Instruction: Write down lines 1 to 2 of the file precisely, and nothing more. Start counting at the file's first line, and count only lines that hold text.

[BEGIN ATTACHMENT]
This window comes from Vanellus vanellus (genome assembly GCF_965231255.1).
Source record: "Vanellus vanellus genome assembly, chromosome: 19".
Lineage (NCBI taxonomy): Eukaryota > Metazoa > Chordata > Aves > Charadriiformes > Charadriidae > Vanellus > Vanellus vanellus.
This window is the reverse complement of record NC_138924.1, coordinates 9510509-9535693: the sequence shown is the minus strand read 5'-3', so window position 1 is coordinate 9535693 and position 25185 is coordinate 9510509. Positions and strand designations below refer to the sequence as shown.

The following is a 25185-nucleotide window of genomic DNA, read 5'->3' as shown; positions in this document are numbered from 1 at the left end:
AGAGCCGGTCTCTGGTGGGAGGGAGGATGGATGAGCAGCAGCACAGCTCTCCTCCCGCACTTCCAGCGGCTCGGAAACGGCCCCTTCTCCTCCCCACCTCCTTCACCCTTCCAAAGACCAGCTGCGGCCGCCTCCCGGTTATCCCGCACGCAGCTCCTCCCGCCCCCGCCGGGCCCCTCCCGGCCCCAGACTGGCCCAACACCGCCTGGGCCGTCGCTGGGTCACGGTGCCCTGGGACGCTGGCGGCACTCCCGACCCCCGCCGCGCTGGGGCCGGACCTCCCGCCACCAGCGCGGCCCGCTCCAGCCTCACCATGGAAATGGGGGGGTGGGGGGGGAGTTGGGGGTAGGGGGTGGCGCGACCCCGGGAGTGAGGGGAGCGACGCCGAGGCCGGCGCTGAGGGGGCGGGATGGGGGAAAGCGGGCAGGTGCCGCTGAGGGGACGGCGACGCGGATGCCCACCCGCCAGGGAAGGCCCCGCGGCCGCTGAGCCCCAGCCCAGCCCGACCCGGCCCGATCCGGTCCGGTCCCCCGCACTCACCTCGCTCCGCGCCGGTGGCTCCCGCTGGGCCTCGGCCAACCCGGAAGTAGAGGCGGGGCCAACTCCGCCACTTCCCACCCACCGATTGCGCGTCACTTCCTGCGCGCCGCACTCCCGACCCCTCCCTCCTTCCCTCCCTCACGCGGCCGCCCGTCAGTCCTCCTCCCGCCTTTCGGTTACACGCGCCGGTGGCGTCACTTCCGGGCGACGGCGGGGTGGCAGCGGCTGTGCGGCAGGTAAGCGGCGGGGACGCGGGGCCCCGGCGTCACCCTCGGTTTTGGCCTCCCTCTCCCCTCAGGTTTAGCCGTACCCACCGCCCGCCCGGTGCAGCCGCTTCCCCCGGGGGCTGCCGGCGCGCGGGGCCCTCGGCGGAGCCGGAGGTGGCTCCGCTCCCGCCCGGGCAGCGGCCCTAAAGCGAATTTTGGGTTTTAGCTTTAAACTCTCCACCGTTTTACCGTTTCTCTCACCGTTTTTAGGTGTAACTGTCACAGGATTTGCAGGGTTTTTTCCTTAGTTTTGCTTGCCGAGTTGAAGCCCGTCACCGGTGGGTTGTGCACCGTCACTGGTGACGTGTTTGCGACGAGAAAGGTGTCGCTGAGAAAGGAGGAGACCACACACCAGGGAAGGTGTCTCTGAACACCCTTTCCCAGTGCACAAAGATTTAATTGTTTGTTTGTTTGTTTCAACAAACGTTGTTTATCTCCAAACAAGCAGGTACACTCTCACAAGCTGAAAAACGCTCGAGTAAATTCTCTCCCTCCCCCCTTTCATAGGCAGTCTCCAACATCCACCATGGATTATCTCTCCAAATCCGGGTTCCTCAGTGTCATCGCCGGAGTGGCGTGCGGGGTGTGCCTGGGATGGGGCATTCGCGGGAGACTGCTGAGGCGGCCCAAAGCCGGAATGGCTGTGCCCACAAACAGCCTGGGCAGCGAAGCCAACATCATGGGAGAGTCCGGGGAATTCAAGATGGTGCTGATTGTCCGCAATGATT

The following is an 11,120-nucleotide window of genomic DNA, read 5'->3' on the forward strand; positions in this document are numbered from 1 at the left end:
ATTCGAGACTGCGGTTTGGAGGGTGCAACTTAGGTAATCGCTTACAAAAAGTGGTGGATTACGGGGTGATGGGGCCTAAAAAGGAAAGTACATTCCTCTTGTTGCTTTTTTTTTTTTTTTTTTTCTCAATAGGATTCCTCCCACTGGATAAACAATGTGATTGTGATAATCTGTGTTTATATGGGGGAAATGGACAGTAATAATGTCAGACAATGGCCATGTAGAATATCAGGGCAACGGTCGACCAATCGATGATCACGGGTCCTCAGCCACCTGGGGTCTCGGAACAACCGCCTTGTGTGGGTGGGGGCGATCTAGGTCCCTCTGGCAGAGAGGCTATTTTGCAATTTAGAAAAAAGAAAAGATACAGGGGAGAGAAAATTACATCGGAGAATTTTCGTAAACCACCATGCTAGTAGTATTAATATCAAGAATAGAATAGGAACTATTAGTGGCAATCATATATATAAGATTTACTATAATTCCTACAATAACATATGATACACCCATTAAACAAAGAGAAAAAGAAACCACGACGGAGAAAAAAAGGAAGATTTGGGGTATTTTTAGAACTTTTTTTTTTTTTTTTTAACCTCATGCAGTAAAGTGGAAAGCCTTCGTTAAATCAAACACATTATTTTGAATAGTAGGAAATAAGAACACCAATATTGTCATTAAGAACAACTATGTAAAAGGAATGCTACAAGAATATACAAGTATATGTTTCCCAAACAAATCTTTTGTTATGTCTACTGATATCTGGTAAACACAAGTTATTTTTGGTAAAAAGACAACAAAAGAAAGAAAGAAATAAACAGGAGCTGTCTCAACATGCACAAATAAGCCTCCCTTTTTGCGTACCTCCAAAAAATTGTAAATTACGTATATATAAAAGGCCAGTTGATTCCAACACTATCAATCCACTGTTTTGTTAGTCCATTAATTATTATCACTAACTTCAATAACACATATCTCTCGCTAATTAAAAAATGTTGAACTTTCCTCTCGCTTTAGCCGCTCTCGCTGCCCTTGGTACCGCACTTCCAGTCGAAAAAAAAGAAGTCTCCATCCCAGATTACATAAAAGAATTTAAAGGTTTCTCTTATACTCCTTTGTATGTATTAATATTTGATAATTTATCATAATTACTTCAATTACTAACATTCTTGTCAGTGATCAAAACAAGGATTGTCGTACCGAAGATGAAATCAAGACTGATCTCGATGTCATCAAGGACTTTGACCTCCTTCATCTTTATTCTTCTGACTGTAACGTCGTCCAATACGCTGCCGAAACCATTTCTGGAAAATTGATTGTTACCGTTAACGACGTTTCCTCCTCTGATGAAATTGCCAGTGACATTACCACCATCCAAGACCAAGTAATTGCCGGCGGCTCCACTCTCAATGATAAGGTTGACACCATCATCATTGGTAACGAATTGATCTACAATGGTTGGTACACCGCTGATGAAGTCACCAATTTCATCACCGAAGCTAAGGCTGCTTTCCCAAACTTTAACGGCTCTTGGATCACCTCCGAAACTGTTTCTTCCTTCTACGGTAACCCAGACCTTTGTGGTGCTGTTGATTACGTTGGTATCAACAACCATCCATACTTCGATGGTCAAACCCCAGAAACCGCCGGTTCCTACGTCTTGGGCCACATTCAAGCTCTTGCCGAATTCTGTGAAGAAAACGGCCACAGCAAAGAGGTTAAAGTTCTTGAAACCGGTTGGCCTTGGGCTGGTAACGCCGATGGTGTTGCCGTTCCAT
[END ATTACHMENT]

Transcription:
This window comes from Vanellus vanellus (genome assembly GCF_965231255.1).
Source record: "Vanellus vanellus genome assembly, chromosome: 19".